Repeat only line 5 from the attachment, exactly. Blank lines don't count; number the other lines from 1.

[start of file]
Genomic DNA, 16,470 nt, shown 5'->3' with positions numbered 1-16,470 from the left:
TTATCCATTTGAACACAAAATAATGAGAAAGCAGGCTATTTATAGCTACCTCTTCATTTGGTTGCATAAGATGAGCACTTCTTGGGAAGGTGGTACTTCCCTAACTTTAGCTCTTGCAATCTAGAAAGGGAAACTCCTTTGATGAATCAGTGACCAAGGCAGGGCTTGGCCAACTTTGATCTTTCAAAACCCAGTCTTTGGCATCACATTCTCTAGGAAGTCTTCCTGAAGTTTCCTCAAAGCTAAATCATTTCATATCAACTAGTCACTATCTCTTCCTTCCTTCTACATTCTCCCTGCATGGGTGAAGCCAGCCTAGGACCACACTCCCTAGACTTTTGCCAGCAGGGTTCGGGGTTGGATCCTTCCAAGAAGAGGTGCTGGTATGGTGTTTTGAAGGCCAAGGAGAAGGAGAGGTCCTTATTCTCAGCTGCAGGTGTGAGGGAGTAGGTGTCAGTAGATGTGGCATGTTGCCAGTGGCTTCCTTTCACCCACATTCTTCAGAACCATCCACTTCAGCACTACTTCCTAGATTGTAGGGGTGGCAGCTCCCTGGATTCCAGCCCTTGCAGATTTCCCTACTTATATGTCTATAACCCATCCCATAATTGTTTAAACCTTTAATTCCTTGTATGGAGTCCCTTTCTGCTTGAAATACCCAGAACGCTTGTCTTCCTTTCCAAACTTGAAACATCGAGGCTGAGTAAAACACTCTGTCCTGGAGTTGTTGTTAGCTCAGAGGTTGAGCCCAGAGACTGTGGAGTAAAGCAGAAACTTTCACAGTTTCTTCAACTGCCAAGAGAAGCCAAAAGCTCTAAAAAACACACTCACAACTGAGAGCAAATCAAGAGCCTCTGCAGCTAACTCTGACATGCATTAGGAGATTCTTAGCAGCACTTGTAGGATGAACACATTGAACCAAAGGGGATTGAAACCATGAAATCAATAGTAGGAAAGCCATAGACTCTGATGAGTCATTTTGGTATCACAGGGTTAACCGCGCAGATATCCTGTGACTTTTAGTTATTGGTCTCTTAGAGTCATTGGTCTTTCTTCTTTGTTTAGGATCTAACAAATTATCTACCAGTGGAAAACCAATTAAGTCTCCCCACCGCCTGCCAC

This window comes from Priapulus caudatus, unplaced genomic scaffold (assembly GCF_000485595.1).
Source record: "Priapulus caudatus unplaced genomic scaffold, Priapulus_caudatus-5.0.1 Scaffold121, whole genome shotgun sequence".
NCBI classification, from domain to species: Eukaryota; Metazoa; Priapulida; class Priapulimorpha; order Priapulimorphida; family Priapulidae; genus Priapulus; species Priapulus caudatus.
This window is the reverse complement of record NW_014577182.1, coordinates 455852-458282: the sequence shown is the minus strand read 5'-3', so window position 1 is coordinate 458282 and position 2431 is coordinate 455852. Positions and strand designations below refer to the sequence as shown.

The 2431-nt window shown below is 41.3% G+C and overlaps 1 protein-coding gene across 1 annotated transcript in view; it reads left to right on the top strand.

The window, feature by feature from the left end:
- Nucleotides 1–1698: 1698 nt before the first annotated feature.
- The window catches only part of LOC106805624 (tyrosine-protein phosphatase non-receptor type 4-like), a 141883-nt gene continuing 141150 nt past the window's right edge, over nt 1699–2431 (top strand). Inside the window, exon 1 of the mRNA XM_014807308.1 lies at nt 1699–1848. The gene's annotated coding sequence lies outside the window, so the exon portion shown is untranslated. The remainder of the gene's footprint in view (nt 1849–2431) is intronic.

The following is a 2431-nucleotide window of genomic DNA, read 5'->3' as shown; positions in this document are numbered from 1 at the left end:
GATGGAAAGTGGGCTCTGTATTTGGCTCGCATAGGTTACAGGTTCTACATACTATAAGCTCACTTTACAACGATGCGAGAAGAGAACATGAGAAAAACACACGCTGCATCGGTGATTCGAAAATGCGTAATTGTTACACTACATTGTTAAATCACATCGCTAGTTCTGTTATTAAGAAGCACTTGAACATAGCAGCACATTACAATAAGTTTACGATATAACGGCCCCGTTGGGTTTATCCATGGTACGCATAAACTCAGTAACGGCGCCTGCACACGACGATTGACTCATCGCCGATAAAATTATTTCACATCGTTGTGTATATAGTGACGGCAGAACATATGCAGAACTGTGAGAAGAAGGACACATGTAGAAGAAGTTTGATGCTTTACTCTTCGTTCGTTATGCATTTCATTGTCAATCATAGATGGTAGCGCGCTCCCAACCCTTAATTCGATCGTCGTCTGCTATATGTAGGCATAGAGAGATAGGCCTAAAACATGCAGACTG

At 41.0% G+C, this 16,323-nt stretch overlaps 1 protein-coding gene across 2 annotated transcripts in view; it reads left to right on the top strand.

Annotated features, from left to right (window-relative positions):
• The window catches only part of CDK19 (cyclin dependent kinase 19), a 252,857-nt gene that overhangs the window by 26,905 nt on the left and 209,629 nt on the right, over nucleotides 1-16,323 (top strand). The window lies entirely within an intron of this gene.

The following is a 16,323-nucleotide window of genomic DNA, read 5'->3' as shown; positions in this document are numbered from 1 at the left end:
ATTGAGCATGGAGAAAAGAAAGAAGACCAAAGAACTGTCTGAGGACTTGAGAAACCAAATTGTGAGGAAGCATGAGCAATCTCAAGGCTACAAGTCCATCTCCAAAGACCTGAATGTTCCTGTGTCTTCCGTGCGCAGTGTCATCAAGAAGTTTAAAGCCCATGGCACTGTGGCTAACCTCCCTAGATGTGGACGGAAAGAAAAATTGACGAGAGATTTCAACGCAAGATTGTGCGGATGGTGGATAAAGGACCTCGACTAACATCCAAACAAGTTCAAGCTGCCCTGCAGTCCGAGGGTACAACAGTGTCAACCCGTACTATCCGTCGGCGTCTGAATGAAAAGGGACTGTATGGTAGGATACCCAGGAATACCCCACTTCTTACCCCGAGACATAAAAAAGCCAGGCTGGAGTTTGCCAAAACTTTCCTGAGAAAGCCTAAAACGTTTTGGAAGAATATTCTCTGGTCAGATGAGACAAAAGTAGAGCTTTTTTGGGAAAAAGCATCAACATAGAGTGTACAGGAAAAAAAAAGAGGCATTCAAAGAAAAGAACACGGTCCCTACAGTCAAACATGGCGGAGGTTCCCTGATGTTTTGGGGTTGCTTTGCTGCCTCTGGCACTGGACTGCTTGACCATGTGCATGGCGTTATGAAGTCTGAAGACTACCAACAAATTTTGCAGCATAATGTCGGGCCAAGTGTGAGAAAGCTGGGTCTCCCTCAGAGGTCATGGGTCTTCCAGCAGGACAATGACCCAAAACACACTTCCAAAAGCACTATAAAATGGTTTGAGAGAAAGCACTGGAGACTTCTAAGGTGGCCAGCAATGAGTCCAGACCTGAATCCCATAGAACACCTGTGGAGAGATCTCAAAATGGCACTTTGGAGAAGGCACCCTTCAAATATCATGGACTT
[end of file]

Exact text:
NCBI classification, from domain to species: Eukaryota; Metazoa; Priapulida; class Priapulimorpha; order Priapulimorphida; family Priapulidae; genus Priapulus; species Priapulus caudatus.